Also opening their doors in 2020 were two other downtown restaurants. Dirk’s is a diner-style spot known for its various styles of chicken strips (Nashville hot chicken was my favorite) with dipping sauces and choices of scrumptious sides like cheddar grits, fried okra, collard greens and gumbo. The same chef, Cameron West, operates The West Table Kitchen and Bar and The Brewery LBK in a landmark building on Broadway. The unassuming, small-batch brewery made No. 1 in USA Today’s list of Top 10 Brewpubs in the U.S. Just down the street, Burklee Hill Vineyards, a great place for lunch, dinner or just wine tasting, is an upscale bistro in the old Kress variety store. Since 2002, the Hill family has been growing grapes on land it has farmed for five generations.

A survey of new downtown restaurants is incomplete without mention of The Nicolett, a sophisticated dining destination featuring the exquisite creations of Chef Finn Walter, a 2022 James Beard Foundation semifinalist in the category Best Chef: Texas.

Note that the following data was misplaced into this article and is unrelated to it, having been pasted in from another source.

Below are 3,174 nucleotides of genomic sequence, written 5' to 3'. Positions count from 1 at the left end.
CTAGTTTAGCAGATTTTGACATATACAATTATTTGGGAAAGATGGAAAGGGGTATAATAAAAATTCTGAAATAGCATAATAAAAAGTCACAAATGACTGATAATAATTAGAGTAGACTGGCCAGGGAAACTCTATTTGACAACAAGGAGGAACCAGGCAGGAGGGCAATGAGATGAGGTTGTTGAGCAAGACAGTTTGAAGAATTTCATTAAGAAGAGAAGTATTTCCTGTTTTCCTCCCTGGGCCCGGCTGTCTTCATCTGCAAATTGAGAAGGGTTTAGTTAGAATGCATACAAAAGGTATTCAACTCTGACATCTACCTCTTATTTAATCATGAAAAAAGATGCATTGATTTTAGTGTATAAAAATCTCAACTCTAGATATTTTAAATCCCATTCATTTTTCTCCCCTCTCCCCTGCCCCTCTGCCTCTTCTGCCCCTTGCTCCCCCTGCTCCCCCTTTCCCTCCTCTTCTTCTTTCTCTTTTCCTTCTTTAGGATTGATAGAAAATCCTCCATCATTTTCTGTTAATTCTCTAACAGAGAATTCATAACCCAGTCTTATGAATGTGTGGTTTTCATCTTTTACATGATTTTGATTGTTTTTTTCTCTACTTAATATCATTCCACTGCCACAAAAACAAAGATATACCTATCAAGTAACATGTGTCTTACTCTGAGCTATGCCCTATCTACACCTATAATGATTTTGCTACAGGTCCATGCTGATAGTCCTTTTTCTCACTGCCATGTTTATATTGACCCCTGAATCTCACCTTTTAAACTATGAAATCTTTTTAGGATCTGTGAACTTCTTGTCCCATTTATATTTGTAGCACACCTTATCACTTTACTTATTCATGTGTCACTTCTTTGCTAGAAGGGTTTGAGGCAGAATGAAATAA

Evie Mae’s Pit Barbecue. (Photo credit: Visit Lubbock)

Evie Mae’s Pit Barbecue. (Photo credit: Visit Lubbock)

If I had to choose one place to eat, though, it would be Evie Mae’s Pit Barbecue. Located in Wolfforth, just outside the Lubbock city limits, Evie Mae’s ranked No. 8 in Texas Monthly’s list of Top 50 BBQ Joints in Texas. For sandwiches or meat plates, choose from brisket, smoked turkey, pulled pork, ribs and sausage. Special treats are the green chile sausage and green chile cheese grits, which reflect the New Mexico upbringing of owners Arnis and Mallory Robbins. But I would go there just for the spicy smoked-brisket chili, and I loved both the regular and jalapeno cornbread. Decadent desserts include cobblers, banana pudding, pies and Texas sheet cake, a chocolate cake topped with chocolate frosting and nuts.

Group tour planners may request information from Visit Lubbock.

—By Randy Mink, Senior Editor

Lead photo courtesy of Visit Lubbock

Latest Traveling Tribes Podcast

Download Latest Issue

Recent History & Heritage

Subscribe for Free